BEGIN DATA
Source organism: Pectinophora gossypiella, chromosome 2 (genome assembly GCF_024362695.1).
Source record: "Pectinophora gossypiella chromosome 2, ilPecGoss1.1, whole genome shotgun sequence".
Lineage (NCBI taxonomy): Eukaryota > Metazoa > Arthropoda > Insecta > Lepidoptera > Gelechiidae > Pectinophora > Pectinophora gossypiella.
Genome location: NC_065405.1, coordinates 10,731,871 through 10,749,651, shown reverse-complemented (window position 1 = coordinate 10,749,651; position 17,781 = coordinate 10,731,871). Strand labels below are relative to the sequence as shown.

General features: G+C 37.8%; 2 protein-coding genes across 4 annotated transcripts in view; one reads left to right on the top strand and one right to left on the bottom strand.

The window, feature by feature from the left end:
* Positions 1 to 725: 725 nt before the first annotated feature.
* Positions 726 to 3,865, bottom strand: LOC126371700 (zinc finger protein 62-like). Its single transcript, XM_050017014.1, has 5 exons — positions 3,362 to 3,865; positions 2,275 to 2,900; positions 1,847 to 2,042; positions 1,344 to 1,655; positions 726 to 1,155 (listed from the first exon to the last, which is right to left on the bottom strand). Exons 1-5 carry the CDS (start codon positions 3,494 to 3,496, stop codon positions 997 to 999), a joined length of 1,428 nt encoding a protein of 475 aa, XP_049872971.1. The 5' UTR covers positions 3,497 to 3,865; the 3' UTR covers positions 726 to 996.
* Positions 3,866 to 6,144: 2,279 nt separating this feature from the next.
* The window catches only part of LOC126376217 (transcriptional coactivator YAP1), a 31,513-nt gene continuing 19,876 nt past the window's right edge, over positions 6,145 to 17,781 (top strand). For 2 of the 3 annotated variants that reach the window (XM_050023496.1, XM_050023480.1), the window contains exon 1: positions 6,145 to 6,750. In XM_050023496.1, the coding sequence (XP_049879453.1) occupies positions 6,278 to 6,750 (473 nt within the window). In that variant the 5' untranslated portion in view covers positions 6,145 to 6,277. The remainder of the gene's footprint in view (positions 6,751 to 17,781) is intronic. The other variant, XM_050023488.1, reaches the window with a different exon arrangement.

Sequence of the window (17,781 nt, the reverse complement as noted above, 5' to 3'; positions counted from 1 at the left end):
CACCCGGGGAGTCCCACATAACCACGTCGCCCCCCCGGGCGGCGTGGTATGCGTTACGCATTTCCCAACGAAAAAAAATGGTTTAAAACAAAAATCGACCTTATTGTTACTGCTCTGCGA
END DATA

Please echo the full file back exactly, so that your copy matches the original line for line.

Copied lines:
Source organism: Pectinophora gossypiella, chromosome 2 (genome assembly GCF_024362695.1).
Source record: "Pectinophora gossypiella chromosome 2, ilPecGoss1.1, whole genome shotgun sequence".
Lineage (NCBI taxonomy): Eukaryota > Metazoa > Arthropoda > Insecta > Lepidoptera > Gelechiidae > Pectinophora > Pectinophora gossypiella.
Genome location: NC_065405.1, coordinates 10,731,871 through 10,749,651, shown reverse-complemented (window position 1 = coordinate 10,749,651; position 17,781 = coordinate 10,731,871). Strand labels below are relative to the sequence as shown.

General features: G+C 37.8%; 2 protein-coding genes across 4 annotated transcripts in view; one reads left to right on the top strand and one right to left on the bottom strand.

The window, feature by feature from the left end:
* Positions 1 to 725: 725 nt before the first annotated feature.
* Positions 726 to 3,865, bottom strand: LOC126371700 (zinc finger protein 62-like). Its single transcript, XM_050017014.1, has 5 exons — positions 3,362 to 3,865; positions 2,275 to 2,900; positions 1,847 to 2,042; positions 1,344 to 1,655; positions 726 to 1,155 (listed from the first exon to the last, which is right to left on the bottom strand). Exons 1-5 carry the CDS (start codon positions 3,494 to 3,496, stop codon positions 997 to 999), a joined length of 1,428 nt encoding a protein of 475 aa, XP_049872971.1. The 5' UTR covers positions 3,497 to 3,865; the 3' UTR covers positions 726 to 996.
* Positions 3,866 to 6,144: 2,279 nt separating this feature from the next.
* The window catches only part of LOC126376217 (transcriptional coactivator YAP1), a 31,513-nt gene continuing 19,876 nt past the window's right edge, over positions 6,145 to 17,781 (top strand). For 2 of the 3 annotated variants that reach the window (XM_050023496.1, XM_050023480.1), the window contains exon 1: positions 6,145 to 6,750. In XM_050023496.1, the coding sequence (XP_049879453.1) occupies positions 6,278 to 6,750 (473 nt within the window). In that variant the 5' untranslated portion in view covers positions 6,145 to 6,277. The remainder of the gene's footprint in view (positions 6,751 to 17,781) is intronic. The other variant, XM_050023488.1, reaches the window with a different exon arrangement.

Sequence of the window (17,781 nt, the reverse complement as noted above, 5' to 3'; positions counted from 1 at the left end):
CACCCGGGGAGTCCCACATAACCACGTCGCCCCCCCGGGCGGCGTGGTATGCGTTACGCATTTCCCAACGAAAAAAAATGGTTTAAAACAAAAATCGACCTTATTGTTACTGCTCTGCGA